Work comprises the following categories of the American Time Use Survey: “household activities,” “working and work-related activities,” “caring for and helping others,” and “educational activities.”
Free comprises “eating and drinking,” and “leisure and sports.”
Other includes “purchasing goods and services,” and “organizational, civic, and religious activities.”
The original data was collected from 2011 to 2015 by the Census Bureau and describes the proportion of Americans involved in an activity at each hour of a day.
Data comics provide an avenue for engagement with, not just communication of, quantitative information. The use of abstract characters in familiar situations can allow the audience to identify with the story, sparking self-reflection: “Is this how I live my life? How am I different?” Such self-reflection can lead to elaborations about patterns in the data.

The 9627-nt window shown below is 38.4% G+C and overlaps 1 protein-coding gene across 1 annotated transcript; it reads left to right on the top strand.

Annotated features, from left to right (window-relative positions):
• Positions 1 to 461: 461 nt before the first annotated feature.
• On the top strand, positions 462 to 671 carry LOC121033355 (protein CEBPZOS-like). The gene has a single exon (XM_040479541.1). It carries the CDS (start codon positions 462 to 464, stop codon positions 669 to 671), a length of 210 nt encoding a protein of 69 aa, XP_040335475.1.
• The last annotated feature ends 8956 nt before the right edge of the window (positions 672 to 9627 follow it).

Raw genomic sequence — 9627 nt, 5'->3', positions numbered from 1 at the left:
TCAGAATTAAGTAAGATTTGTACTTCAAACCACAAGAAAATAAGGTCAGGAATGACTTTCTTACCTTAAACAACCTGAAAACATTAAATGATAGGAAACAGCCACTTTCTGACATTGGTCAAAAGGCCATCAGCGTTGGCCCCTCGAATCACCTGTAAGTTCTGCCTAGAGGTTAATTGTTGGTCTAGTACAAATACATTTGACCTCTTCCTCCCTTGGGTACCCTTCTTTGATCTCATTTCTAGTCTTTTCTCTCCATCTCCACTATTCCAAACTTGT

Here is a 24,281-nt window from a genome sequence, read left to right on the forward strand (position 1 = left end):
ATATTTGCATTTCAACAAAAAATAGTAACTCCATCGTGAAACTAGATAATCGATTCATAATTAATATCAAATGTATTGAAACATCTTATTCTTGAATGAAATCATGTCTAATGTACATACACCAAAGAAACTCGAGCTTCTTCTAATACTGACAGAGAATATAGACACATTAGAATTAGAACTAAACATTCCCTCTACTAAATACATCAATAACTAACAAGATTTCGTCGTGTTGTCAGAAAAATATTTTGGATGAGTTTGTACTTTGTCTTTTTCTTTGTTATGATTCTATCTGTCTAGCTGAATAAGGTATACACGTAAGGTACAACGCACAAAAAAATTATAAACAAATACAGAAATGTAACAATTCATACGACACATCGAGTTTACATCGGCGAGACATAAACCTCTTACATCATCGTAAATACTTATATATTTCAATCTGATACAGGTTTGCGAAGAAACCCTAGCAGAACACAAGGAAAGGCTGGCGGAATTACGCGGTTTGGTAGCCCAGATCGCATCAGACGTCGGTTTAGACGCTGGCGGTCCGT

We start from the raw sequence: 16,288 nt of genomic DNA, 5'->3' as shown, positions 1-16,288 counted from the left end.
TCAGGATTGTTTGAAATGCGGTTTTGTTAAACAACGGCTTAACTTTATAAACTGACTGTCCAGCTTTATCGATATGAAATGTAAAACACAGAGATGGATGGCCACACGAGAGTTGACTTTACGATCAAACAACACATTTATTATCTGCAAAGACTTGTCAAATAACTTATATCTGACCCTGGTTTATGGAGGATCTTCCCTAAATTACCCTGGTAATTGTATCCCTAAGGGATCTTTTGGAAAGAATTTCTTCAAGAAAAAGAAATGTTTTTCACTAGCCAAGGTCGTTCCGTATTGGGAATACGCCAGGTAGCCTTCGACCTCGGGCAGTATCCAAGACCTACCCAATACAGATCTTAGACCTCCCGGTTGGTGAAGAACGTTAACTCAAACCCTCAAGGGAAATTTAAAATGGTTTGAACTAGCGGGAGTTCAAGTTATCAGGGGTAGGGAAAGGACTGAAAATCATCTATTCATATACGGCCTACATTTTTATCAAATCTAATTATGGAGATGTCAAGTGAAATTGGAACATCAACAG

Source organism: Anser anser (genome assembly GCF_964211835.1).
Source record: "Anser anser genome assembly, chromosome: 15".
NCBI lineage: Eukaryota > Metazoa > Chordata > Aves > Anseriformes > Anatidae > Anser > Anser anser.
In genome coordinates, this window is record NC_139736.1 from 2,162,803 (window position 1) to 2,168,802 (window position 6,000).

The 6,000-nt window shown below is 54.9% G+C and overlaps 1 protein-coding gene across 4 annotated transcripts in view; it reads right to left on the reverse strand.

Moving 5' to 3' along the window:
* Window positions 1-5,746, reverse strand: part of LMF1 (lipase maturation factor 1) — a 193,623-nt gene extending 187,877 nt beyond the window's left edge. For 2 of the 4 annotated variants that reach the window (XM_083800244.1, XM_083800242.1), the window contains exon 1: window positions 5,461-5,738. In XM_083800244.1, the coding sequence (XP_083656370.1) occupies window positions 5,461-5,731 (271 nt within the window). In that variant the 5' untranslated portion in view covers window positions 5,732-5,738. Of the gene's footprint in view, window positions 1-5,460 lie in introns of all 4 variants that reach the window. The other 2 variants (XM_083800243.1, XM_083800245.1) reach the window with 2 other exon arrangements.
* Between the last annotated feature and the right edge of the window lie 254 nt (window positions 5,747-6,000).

There are three settings in this comic (a bedroom, an office, and a bar), each serving as a metonym for an activity (sleep, work, and leisure). I have also included colors and positions as redundant, but clarifying, codes of classification. Such scenes allow for a novel method of highlighting data; a setting inside a panel is “lit up” by a light source if the activity for which it stands occupied those two hours of Americans the most.
Gutters (the space between panels) in comics provide for another novel grouping technique. I have used them here to accentuate a visual order. Exaggerating the horizontal gutters while minimizing the vertical ones pushes the secondary activities in each time interval further to the background.